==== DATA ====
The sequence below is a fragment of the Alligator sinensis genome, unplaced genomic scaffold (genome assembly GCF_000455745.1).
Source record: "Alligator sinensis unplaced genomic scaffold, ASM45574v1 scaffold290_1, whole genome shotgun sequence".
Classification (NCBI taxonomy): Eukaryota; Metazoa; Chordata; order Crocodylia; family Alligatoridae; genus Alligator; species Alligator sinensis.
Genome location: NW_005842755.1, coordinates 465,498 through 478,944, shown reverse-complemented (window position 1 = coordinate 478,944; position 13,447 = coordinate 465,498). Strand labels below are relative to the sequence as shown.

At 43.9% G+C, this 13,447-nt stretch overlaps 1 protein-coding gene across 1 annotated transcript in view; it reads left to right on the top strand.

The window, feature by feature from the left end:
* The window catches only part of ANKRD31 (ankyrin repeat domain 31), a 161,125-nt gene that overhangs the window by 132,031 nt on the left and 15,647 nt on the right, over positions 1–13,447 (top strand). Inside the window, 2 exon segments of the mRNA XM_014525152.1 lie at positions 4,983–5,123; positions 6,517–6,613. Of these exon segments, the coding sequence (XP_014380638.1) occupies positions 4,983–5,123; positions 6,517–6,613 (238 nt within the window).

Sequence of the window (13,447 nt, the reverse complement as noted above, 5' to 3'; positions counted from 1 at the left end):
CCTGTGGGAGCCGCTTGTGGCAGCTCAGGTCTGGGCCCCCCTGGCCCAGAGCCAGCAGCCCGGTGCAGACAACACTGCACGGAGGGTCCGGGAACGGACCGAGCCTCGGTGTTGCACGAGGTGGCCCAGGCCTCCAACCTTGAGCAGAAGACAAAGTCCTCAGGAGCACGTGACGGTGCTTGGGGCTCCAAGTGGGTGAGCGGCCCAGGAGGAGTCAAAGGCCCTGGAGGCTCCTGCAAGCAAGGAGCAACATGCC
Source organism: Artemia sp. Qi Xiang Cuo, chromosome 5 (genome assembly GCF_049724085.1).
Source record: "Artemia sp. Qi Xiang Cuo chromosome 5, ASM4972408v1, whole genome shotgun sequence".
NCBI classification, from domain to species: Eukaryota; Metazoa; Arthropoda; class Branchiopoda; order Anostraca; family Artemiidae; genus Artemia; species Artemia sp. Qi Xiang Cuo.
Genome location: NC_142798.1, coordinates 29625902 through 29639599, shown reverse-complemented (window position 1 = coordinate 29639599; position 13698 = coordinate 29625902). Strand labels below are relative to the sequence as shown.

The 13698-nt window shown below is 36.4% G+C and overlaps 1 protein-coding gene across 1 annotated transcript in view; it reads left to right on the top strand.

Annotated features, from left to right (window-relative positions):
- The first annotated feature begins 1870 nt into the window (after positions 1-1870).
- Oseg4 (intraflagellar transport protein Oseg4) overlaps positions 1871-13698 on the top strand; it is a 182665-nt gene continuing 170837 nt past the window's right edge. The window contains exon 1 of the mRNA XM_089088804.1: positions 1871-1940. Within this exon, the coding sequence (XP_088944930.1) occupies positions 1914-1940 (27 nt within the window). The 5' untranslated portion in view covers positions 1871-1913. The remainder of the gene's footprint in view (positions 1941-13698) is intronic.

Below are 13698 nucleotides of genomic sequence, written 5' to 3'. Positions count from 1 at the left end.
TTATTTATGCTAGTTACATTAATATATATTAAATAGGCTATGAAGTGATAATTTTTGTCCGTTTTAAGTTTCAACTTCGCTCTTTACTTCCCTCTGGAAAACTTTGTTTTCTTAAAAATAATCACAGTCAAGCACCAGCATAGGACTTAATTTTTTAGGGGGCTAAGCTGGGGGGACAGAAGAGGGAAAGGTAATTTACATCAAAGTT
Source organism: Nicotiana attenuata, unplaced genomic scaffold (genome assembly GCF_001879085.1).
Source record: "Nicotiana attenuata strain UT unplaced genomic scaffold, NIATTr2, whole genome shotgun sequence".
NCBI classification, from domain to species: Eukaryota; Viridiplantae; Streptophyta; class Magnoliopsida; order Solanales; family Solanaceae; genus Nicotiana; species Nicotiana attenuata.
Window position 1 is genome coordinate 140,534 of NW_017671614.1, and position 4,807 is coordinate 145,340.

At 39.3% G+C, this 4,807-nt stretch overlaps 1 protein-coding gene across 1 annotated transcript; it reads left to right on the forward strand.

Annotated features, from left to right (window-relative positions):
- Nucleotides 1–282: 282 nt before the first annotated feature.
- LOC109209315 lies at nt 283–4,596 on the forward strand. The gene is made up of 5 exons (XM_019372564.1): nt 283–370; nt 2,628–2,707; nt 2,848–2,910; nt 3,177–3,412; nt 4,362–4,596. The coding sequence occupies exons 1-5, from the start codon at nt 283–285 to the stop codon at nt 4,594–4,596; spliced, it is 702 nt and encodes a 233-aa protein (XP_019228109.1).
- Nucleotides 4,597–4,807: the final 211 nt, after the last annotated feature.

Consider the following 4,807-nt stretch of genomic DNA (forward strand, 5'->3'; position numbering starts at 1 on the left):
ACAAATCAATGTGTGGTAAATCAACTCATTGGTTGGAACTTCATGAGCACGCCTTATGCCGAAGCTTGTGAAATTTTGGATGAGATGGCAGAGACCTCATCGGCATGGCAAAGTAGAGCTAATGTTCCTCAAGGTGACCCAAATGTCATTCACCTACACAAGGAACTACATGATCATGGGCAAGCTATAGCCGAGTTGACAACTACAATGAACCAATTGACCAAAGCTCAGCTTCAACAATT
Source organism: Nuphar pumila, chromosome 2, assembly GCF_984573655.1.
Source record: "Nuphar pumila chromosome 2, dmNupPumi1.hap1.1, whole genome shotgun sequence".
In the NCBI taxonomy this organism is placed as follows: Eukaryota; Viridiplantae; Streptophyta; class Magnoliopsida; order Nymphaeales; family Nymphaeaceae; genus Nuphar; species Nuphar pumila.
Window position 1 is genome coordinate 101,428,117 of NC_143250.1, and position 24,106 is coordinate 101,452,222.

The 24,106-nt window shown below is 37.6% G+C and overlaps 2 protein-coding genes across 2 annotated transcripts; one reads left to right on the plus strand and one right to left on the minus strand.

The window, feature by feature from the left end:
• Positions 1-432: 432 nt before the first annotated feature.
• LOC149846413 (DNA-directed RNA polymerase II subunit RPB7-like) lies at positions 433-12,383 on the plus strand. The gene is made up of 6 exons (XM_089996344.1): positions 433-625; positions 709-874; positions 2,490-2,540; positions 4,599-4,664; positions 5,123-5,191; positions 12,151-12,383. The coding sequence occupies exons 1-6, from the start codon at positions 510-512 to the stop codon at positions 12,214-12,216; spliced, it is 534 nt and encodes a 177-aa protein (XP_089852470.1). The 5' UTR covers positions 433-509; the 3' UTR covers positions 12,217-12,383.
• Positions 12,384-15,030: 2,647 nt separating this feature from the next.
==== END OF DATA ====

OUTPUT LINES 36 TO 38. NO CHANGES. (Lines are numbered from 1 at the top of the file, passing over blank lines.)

The window, feature by feature from the left end:
• Positions 1-432: 432 nt before the first annotated feature.
• LOC149846413 (DNA-directed RNA polymerase II subunit RPB7-like) lies at positions 433-12,383 on the plus strand. The gene is made up of 6 exons (XM_089996344.1): positions 433-625; positions 709-874; positions 2,490-2,540; positions 4,599-4,664; positions 5,123-5,191; positions 12,151-12,383. The coding sequence occupies exons 1-6, from the start codon at positions 510-512 to the stop codon at positions 12,214-12,216; spliced, it is 534 nt and encodes a 177-aa protein (XP_089852470.1). The 5' UTR covers positions 433-509; the 3' UTR covers positions 12,217-12,383.